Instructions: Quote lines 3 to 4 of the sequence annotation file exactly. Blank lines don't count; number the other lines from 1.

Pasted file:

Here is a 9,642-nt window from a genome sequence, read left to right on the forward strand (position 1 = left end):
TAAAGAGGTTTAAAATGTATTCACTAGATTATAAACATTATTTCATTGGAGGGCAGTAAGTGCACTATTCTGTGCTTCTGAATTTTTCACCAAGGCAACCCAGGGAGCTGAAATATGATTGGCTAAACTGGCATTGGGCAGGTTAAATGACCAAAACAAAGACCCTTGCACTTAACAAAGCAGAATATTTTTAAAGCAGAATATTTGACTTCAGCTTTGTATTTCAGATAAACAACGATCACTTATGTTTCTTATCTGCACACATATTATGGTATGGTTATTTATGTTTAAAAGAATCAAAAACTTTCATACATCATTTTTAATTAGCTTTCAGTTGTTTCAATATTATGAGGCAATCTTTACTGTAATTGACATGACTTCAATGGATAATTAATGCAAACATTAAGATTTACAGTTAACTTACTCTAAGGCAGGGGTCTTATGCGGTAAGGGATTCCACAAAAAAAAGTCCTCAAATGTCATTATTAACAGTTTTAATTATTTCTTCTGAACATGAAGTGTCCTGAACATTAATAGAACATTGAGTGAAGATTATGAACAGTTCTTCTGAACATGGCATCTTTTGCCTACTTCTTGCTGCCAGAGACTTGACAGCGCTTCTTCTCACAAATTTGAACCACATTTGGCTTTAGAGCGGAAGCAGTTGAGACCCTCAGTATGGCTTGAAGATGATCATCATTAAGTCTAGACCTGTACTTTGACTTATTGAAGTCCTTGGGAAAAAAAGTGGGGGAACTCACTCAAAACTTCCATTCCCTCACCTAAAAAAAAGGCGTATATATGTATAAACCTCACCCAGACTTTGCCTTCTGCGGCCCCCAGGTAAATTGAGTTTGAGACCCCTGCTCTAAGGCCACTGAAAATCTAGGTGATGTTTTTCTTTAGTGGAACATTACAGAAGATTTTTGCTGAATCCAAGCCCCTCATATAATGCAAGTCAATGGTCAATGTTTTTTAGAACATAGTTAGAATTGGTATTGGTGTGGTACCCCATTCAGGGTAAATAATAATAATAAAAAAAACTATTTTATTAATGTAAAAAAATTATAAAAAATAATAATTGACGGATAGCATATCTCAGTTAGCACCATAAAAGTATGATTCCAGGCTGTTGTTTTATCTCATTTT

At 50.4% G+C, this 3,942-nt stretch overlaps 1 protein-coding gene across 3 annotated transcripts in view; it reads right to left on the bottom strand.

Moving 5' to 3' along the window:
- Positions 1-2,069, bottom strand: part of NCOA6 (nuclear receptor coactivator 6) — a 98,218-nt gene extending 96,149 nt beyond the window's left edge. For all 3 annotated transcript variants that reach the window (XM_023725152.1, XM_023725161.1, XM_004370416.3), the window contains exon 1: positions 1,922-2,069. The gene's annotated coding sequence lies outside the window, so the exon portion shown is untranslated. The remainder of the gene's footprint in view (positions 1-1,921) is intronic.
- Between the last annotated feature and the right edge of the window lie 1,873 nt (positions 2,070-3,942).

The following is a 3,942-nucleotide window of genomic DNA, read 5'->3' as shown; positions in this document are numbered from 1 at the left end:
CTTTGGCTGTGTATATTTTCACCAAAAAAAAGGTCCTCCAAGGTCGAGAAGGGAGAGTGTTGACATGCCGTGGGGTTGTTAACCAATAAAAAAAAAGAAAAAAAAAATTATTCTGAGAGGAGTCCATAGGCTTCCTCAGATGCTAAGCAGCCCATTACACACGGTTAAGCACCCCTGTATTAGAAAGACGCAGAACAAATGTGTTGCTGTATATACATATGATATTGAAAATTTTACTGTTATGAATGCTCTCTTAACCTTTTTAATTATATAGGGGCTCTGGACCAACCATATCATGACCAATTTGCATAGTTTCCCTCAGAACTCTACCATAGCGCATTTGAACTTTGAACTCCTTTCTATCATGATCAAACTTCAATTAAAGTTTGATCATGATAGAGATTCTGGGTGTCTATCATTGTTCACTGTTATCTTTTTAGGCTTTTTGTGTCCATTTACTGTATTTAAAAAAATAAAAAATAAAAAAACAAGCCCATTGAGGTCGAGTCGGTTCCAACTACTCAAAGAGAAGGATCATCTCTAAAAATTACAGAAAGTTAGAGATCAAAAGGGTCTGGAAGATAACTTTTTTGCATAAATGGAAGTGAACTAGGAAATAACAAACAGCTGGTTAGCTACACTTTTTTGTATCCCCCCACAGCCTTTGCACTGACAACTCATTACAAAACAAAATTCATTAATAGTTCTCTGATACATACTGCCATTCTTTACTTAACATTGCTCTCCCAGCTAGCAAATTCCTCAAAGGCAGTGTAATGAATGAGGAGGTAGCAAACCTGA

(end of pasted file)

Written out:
At 50.4% G+C, this 3,942-nt stretch overlaps 1 protein-coding gene across 3 annotated transcripts in view; it reads right to left on the bottom strand.

Moving 5' to 3' along the window: